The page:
By Mohamed Olad Hassan
BBC News, Mogadishu
Somalis waving flowers and tree branches welcomed Ethiopian-backed forces loyal to Somalia's UN-recognised interim government as they rolled into the capital, Mogadishu early on Friday.
Most residents, who have grown accustomed to six months of calm after 15 years of anarchy, are anxious for any kind of authority to fill the power vacuum the Islamists left after they abandoned the city on Thursday.
The troops are getting an especially warm welcome from the chewers of khat and dealers of the popular mild stimulant leaf; cinema owners and football fans.
They all felt they had lost much of their freedom during the Islamists' strict rule when selling khat and screening of football matches were banned.
But there are still elements in the capital who are fiercely opposed to Ethiopia's role in the government's takeover.
In the north of the city - once headquarters to the Union of Islamic Courts (UIC) - a group of teenagers stood in the way of the convoy throwing stones and chanting anti-Ethiopian slogans.
The troops then opened fire to scare them away and passed by peacefully.
But the incident triggered a full-scale demonstration when more than 2,000 people took to the street burning tyres and throwing stones at cars.
Other people, however, feel they have no option but to join in with the waving crowds.
Twenty-eight-year-old Abdullahi Aden says he supported the Islamists but now he has changed his mind.
"I was supporting them because of two reasons: they restored the peace here and they had the principle of ruling the nation into Islam.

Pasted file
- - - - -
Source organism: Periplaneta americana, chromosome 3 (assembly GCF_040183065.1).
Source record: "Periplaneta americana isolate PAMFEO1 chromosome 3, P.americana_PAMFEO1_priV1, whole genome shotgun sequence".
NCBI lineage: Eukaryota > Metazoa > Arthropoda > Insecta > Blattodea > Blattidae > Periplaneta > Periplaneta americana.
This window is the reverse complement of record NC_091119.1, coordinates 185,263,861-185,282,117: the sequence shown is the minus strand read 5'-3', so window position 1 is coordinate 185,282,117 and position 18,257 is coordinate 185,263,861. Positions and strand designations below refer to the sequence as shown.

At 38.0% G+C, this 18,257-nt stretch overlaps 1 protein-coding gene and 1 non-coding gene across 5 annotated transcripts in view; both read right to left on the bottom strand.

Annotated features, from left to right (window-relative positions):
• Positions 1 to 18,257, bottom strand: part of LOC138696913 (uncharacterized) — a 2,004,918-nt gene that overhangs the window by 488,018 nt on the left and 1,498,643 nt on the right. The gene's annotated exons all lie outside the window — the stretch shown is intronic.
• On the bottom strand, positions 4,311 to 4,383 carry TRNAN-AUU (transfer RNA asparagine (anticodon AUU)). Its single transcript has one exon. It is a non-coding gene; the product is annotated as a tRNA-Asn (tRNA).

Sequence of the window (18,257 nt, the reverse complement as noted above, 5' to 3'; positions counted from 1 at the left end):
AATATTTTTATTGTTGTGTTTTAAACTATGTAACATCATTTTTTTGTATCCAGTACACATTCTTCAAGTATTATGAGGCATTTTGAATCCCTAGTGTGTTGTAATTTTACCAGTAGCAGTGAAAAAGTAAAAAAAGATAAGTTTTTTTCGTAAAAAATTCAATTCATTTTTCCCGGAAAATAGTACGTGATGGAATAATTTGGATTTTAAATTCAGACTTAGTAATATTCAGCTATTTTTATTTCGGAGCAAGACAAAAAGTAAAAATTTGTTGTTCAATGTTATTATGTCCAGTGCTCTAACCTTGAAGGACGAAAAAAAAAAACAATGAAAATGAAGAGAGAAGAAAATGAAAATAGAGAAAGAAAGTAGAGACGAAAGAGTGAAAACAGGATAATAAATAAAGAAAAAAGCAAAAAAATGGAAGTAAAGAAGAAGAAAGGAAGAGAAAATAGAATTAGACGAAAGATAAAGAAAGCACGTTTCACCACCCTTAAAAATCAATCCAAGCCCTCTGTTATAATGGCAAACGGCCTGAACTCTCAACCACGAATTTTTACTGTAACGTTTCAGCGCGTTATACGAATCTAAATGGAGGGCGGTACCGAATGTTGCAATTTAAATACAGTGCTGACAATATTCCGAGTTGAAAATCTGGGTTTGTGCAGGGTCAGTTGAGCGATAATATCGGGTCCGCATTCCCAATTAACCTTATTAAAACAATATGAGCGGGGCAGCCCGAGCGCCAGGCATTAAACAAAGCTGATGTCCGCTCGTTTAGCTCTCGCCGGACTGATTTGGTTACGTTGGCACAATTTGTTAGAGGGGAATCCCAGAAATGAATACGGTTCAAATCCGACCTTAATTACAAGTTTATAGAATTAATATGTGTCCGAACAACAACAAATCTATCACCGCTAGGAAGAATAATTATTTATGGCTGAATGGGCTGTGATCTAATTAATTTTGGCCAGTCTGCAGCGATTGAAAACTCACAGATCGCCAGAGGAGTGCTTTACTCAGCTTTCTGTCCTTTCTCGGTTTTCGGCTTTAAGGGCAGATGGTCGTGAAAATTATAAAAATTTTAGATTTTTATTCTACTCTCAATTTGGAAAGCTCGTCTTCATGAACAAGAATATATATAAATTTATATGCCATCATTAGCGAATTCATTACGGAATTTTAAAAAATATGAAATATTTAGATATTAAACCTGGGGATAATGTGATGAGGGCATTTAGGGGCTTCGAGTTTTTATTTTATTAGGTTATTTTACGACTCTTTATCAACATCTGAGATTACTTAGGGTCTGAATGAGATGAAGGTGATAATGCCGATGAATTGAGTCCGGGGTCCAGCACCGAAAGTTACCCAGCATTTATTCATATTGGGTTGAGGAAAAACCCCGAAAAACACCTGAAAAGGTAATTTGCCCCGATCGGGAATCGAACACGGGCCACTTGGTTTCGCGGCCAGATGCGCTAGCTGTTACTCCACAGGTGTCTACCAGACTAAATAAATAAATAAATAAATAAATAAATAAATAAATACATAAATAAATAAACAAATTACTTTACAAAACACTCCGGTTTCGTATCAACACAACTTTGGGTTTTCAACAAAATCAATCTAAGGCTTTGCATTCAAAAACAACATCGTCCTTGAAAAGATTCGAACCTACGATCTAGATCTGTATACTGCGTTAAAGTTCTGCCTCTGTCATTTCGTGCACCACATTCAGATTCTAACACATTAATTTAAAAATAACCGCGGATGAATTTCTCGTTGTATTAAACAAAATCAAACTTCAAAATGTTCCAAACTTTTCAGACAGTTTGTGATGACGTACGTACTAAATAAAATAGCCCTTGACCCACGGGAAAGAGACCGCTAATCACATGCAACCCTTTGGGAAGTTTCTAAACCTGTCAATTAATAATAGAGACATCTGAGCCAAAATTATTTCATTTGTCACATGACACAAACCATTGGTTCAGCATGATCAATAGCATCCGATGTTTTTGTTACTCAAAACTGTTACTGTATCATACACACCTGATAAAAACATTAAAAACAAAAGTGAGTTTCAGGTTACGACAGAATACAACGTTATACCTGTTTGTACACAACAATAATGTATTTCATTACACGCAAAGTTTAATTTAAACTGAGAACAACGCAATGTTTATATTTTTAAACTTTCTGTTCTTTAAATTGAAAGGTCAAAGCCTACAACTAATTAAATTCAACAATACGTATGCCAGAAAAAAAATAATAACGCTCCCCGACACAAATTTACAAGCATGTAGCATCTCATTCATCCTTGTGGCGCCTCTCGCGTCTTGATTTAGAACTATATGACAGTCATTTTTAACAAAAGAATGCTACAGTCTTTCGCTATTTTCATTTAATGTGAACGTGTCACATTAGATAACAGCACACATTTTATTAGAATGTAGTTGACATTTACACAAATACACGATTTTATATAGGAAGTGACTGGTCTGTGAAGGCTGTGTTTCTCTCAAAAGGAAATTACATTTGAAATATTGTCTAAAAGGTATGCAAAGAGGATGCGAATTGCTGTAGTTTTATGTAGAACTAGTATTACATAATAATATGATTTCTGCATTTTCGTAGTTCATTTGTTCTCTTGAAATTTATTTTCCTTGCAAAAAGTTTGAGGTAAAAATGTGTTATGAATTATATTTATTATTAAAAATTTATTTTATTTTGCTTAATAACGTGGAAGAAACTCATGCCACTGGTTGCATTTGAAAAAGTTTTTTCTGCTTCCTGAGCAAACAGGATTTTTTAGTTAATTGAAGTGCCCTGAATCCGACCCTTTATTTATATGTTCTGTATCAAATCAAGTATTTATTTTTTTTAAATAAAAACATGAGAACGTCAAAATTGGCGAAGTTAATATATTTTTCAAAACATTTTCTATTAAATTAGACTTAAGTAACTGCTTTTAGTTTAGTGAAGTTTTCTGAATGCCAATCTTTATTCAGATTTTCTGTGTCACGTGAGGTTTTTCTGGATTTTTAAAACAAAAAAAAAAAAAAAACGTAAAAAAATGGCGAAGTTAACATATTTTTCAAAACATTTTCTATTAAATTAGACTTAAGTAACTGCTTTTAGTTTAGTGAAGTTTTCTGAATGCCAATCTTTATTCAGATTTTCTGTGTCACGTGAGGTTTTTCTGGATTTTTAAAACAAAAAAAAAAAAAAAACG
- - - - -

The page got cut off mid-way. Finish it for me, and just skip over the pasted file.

"But now I do not have an option. There is a Somali saying, 'If you can't beat them join them.'"
Despite the thousands of government troops now in the capital, no-one is physically guarding key junctions.
Chewing khat is a popular pastime in Somalia
However, the militiamen who used to run checkpoints - extorting money from drivers before the Islamists took over - can be seen sipping tea at nearby cafes, accessing whether or not to take up their positions again.
Schools have been closed as normal on Friday, with many children among the welcoming crowds.
Otherwise people have preferred to stay at home, waiting to see what happens.
Some have ventured out to do some shopping ahead of this weekend's Muslim Eid holiday.
And businesses are doing a brisk trade despite the rocketing prices of most basic items as residents have begun to stockpile food in anticipation that prices will continue to rise.
Traders, meanwhile, have begun to provide their own security in the fear that predatory groups will take the advantage of the uncertainty in the city.
Not all shopkeepers, however, can afford to hire private security guards.
Ahmed Sa'id Ali says he runs his shop alone and is taking the risk of remaining open.
"I put my gun into a box six months ago, but I picked it up today for my security, " he says.
People are also frightened to answer their mobile phones in the streets because of security fears.
"I used to pick up my mobile everywhere for the last six months. I am scared now because I am not sure which place is safe for me to be on the phone," a business woman Madiina Abuukar Heyle said.
And the luxury cars, that have become a common sight in the capital lately, have disappeared from the streets because their owners fear bandits will rob them.